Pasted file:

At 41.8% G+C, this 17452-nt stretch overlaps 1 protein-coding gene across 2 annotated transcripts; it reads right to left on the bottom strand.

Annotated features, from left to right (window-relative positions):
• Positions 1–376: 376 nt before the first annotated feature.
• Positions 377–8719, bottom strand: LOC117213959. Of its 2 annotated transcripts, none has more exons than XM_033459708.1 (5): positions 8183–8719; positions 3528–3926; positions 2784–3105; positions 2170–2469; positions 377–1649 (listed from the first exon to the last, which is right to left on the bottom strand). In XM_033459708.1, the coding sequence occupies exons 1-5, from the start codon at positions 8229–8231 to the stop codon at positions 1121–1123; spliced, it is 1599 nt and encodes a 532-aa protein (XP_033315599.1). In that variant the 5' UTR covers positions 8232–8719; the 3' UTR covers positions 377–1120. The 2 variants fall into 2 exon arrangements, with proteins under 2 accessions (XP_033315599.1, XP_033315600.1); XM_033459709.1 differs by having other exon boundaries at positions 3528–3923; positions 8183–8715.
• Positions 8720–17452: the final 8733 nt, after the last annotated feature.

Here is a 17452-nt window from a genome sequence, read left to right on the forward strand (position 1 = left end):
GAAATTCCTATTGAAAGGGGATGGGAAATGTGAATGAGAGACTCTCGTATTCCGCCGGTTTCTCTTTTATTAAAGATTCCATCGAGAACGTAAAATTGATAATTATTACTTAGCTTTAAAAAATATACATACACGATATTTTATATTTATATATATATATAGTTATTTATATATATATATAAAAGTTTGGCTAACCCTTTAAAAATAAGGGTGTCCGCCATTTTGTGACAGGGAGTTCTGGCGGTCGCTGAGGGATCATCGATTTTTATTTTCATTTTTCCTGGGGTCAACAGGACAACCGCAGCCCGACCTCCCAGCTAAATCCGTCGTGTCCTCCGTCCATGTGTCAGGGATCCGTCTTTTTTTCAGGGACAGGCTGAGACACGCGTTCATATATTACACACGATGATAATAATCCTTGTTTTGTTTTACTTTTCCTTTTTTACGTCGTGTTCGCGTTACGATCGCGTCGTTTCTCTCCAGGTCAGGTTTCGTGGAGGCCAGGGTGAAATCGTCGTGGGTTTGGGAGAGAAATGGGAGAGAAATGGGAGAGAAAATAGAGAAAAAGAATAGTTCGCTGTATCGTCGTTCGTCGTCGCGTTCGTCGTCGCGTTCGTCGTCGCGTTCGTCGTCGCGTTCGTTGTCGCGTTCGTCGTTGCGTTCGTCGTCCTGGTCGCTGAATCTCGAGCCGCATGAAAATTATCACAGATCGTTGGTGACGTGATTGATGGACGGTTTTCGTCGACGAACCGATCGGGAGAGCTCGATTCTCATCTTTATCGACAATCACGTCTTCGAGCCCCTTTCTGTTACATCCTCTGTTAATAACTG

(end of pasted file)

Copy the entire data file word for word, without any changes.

At 41.8% G+C, this 17452-nt stretch overlaps 1 protein-coding gene across 2 annotated transcripts; it reads right to left on the bottom strand.

Annotated features, from left to right (window-relative positions):
• Positions 1–376: 376 nt before the first annotated feature.
• Positions 377–8719, bottom strand: LOC117213959. Of its 2 annotated transcripts, none has more exons than XM_033459708.1 (5): positions 8183–8719; positions 3528–3926; positions 2784–3105; positions 2170–2469; positions 377–1649 (listed from the first exon to the last, which is right to left on the bottom strand). In XM_033459708.1, the coding sequence occupies exons 1-5, from the start codon at positions 8229–8231 to the stop codon at positions 1121–1123; spliced, it is 1599 nt and encodes a 532-aa protein (XP_033315599.1). In that variant the 5' UTR covers positions 8232–8719; the 3' UTR covers positions 377–1120. The 2 variants fall into 2 exon arrangements, with proteins under 2 accessions (XP_033315599.1, XP_033315600.1); XM_033459709.1 differs by having other exon boundaries at positions 3528–3923; positions 8183–8715.
• Positions 8720–17452: the final 8733 nt, after the last annotated feature.

Here is a 17452-nt window from a genome sequence, read left to right on the forward strand (position 1 = left end):
GAAATTCCTATTGAAAGGGGATGGGAAATGTGAATGAGAGACTCTCGTATTCCGCCGGTTTCTCTTTTATTAAAGATTCCATCGAGAACGTAAAATTGATAATTATTACTTAGCTTTAAAAAATATACATACACGATATTTTATATTTATATATATATATAGTTATTTATATATATATATAAAAGTTTGGCTAACCCTTTAAAAATAAGGGTGTCCGCCATTTTGTGACAGGGAGTTCTGGCGGTCGCTGAGGGATCATCGATTTTTATTTTCATTTTTCCTGGGGTCAACAGGACAACCGCAGCCCGACCTCCCAGCTAAATCCGTCGTGTCCTCCGTCCATGTGTCAGGGATCCGTCTTTTTTTCAGGGACAGGCTGAGACACGCGTTCATATATTACACACGATGATAATAATCCTTGTTTTGTTTTACTTTTCCTTTTTTACGTCGTGTTCGCGTTACGATCGCGTCGTTTCTCTCCAGGTCAGGTTTCGTGGAGGCCAGGGTGAAATCGTCGTGGGTTTGGGAGAGAAATGGGAGAGAAATGGGAGAGAAAATAGAGAAAAAGAATAGTTCGCTGTATCGTCGTTCGTCGTCGCGTTCGTCGTCGCGTTCGTCGTCGCGTTCGTCGTCGCGTTCGTTGTCGCGTTCGTCGTTGCGTTCGTCGTCCTGGTCGCTGAATCTCGAGCCGCATGAAAATTATCACAGATCGTTGGTGACGTGATTGATGGACGGTTTTCGTCGACGAACCGATCGGGAGAGCTCGATTCTCATCTTTATCGACAATCACGTCTTCGAGCCCCTTTCTGTTACATCCTCTGTTAATAACTG